Abinsay joins House exodus
The state legislator and some others are retiring or seek higher office
Eleven-year legislative veteran Rep. Felipe Abinsay joins a group of seven other representatives leaving the state House this year.
Yesterday, Abinsay (D, Kalihi-Kapalama) announced that health concerns forced him to retire.
"Serving in the state Legislature always humbled me. People tend to forget where they came from. I found that the value of being at the Legislature was that it reminded me that I came from a small barrio in the Philippines. To become a state legislator was a great honor," Abinsay said.
Abinsay had been chairman of the Agriculture Committee. He was hospitalized earlier this year with heart problems.
Earlier this month, Kauai Democratic Reps. Ezra Kanoho, Water, Land and Ocean Resources Committee chairman; and Bertha Kawakami, vice chairwoman of the Finance Committee, also announced they were retiring.
At the end of the session, the longtime Health Committee chairman, Rep. Dennis Arakaki, announced he would not run.
And Big Island Rep. Helene Hale, who has served in various elected offices since 1954, announced that at 88 she was ready to retire. Rep. Brian Schatz decided to run for Congress instead of re-election.
On the Republican side, Rep. Bud Stonebraker and Chris Halford are also retiring.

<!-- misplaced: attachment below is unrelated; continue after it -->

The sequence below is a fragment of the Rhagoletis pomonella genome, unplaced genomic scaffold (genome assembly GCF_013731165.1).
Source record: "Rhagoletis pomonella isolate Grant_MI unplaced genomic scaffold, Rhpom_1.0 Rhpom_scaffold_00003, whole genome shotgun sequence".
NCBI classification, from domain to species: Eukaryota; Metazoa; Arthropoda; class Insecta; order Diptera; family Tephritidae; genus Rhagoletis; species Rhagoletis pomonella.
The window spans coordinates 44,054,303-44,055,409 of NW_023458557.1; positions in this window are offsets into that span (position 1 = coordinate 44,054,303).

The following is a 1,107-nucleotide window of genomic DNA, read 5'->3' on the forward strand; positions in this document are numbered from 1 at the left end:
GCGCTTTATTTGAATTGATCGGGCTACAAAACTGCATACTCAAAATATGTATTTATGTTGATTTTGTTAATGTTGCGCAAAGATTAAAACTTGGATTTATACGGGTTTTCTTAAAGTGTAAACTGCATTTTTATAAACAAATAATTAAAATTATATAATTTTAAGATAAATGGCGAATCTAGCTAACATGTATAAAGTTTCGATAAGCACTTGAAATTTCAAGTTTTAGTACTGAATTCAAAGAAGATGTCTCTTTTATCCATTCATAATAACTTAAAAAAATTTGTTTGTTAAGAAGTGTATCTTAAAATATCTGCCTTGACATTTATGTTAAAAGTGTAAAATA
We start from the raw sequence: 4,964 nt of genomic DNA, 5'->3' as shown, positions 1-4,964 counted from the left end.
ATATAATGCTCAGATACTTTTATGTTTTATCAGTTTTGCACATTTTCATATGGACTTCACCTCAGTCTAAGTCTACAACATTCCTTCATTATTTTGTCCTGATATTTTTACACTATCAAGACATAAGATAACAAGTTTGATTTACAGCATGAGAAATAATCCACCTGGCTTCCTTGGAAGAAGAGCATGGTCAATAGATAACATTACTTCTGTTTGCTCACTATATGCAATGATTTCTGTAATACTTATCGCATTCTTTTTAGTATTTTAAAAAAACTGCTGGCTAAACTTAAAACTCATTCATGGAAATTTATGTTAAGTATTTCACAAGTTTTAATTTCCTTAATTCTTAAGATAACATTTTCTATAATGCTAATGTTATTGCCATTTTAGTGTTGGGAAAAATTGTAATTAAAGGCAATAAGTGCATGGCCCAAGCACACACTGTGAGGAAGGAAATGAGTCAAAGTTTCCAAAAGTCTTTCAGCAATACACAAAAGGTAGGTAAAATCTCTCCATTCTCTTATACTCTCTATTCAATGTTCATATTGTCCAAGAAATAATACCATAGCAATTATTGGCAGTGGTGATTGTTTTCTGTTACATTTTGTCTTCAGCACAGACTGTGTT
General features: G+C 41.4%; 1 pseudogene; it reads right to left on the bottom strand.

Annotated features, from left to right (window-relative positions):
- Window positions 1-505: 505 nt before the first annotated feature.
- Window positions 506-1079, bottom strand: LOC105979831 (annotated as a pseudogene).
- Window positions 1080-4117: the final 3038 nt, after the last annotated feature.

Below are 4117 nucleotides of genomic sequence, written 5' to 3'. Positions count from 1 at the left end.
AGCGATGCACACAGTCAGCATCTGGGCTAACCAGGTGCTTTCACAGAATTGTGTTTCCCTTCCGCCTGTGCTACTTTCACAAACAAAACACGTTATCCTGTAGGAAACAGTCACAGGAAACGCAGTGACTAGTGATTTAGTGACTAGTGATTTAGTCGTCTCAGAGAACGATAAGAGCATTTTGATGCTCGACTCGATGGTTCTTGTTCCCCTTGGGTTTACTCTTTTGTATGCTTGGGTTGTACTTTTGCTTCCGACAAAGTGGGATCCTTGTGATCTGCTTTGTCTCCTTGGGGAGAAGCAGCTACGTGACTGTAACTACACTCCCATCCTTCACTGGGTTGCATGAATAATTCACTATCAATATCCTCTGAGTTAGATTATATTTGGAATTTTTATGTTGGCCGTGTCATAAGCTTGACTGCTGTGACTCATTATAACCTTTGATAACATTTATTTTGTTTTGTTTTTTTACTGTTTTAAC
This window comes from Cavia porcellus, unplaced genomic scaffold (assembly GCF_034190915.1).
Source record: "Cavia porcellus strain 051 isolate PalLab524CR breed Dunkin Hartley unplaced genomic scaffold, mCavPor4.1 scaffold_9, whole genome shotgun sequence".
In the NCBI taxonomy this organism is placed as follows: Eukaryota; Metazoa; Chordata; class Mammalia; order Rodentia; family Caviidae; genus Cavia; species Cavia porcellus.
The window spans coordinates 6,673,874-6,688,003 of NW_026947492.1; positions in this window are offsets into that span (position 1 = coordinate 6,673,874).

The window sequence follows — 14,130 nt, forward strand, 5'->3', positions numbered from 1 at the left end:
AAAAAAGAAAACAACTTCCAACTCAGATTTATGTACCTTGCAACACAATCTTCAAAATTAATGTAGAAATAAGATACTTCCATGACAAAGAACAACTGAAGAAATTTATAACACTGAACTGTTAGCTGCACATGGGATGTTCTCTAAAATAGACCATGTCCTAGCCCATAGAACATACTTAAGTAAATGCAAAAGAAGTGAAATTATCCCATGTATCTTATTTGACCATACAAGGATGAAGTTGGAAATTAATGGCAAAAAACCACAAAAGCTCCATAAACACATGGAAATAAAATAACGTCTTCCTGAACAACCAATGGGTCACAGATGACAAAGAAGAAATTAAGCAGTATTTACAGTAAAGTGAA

"It is similar to what happened in 1994 when we had a combination of people retiring and seeking higher office," Rep. Marcus Oshiro, majority leader, said.
At the same time, as of yesterday there were six uncontested Senate seats with no one running against the incumbent and 12 House seats without a contest. Tuesday is the state deadline for candidates to file for the fall elections.
Speaker Calvin Say agreed the departures will open up "a lot of opportunity for people after the November elections."
With a large influx of new members, there are always changes in some leadership positions, but Say said he does not think his own position is in jeopardy.
"I haven't heard of any criticism. I have been a fair and open speaker, and I haven't heard of any rumbling at this point," Say said.
Although Say said he is expecting Republicans to challenge in several Democratic house districts, Oshiro said he expects the open districts to elect representatives from the same party as the previous incumbent.
In the last four years, the GOP in the House has been cut nearly in half, going from an all-time high since statehood of 19 to just 10 today.